The Syrian government has asked the UN to send experts to investigate the alleged chemical attack in Idlib province, but the request remains unanswered due to pressure from US and other Western countries, Syrian president Bashar Assad told Sputnik in an exclusive interview.
“We formally sent a letter to the United Nations, we asked them in that letter to send a delegation in order to investigate what happened in Khan Shaykhun,” Assad said. “Of course till this moment they didn't send (the experts), because the West and the US blocked any delegation from coming,” he added.
Bashar Assad believes that Washington is hampering the probe because if the experts arrive in Idlib, “they will find that all their (the US) narratives about what happened in Khan Shaykhun and then the attack on Shayrat airport was a false flag, was a lie.”
“Now the only contact I think is between Russia and maybe the other countries in order to send that delegation. Till this moment, we didn't have any positive news regarding any delegation coming,” he added.
On April 4, an alleged chemical attack killed dozens of people in the town of Khan Shaykhun in Syria’s Idlib province.
Without any investigation carried out, the US labeled Assad’s government as perpetrators and fired a barrage of Tomahawk missiles at Shayrat airbase, which it said was the source of the attack.
Russia has called for a thorough investigation of the chemical incident, which would include an on-site inspection in the rebel-held territory, before coming to any conclusions.
“Actually, since the first attack a few years ago that happened in Aleppo by the terrorists against our army, we asked the United Nations to send investigation delegation in order to prove what we said about the terrorists having gases used against our army, and later many incidents happened in that way, and they didn't send any delegation. It's the same now,” Assad told Sputnik.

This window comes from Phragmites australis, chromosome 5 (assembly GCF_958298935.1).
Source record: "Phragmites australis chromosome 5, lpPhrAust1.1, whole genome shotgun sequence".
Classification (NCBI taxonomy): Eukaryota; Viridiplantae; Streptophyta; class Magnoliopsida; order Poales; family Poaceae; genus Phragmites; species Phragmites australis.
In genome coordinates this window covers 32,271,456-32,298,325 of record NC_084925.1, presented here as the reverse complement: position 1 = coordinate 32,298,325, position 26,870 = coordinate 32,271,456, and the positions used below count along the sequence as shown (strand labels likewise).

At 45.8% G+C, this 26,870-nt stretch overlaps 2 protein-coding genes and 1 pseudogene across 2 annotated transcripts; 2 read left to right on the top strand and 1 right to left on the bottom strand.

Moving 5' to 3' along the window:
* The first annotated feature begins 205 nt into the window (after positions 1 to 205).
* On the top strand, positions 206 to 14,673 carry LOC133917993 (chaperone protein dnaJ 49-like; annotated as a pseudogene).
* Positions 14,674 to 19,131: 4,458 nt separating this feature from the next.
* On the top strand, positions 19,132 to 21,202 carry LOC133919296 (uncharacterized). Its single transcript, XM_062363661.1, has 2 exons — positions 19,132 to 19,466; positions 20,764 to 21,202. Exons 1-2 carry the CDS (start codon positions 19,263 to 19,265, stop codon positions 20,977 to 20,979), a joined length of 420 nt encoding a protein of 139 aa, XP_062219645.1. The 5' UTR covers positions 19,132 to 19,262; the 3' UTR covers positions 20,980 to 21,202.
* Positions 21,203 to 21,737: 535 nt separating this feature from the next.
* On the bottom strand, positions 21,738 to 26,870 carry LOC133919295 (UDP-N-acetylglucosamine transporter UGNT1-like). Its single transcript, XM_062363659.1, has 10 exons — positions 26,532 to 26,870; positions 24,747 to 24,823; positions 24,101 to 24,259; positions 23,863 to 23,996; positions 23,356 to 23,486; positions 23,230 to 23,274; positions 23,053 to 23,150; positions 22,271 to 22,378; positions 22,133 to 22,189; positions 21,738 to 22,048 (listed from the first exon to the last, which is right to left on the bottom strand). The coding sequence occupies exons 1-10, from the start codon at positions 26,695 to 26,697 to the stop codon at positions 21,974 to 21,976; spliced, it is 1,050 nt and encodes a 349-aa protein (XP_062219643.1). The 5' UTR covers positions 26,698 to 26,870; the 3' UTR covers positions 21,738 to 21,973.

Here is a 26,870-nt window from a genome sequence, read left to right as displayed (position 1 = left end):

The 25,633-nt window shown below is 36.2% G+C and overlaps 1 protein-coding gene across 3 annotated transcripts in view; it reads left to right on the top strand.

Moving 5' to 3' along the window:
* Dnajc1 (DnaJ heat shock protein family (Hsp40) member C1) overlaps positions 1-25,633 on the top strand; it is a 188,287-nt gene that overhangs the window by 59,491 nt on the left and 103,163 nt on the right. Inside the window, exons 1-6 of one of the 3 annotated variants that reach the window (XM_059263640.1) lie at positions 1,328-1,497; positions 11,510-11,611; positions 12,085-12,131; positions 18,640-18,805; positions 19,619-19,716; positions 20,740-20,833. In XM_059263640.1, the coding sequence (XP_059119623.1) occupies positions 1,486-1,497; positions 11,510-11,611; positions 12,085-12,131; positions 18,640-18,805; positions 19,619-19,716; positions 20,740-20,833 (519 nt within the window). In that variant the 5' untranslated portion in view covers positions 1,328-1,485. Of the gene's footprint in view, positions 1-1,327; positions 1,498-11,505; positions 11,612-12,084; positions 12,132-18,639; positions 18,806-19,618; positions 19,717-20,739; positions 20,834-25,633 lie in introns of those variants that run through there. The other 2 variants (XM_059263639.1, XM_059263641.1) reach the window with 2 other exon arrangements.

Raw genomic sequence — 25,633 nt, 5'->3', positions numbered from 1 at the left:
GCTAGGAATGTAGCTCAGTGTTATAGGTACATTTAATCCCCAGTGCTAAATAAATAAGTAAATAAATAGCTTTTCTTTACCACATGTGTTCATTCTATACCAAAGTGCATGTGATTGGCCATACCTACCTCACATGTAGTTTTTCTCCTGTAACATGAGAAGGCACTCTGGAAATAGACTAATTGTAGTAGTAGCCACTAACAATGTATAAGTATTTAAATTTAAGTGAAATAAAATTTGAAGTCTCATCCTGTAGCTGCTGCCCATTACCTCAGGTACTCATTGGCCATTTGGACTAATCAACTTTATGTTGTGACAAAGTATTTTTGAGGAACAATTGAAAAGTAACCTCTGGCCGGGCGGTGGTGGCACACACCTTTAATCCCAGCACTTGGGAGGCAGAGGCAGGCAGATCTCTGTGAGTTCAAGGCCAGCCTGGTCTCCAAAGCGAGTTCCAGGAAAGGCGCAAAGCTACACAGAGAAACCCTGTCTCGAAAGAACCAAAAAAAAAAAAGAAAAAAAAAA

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Earlier this week, Organization for the Prohibition of Chemical Weapons (OPCW) said that it is identifying sarin in samples related to the April 5 incident.
However, the watchdog never explained how it obtained the samples, as its experts have not visited Khan Shaykhun yet.
The Russian military questioned the swift analysis of the samples, saying the OPCW did not act with such speed in another incident in which a militant group reportedly used mustard gas in Aleppo.
“Russian specialists on the site of the crime [in Aleppo] collected samples of the agent, which had been delivered to representatives of the OPCW and transported to the Hague. By the way, the Syrian leadership at the time offered safety guarantees and insisted that OPCW experts visit Aleppo, but nobody came,” Russian Defense Ministry spokesman Maj. Gen. Igor Konashenkov said Thursday.
“Four months later the OPCW still cannot come to a conclusion and call the mustard gas found there mustard gas, saying additional analysis is necessary,” he added.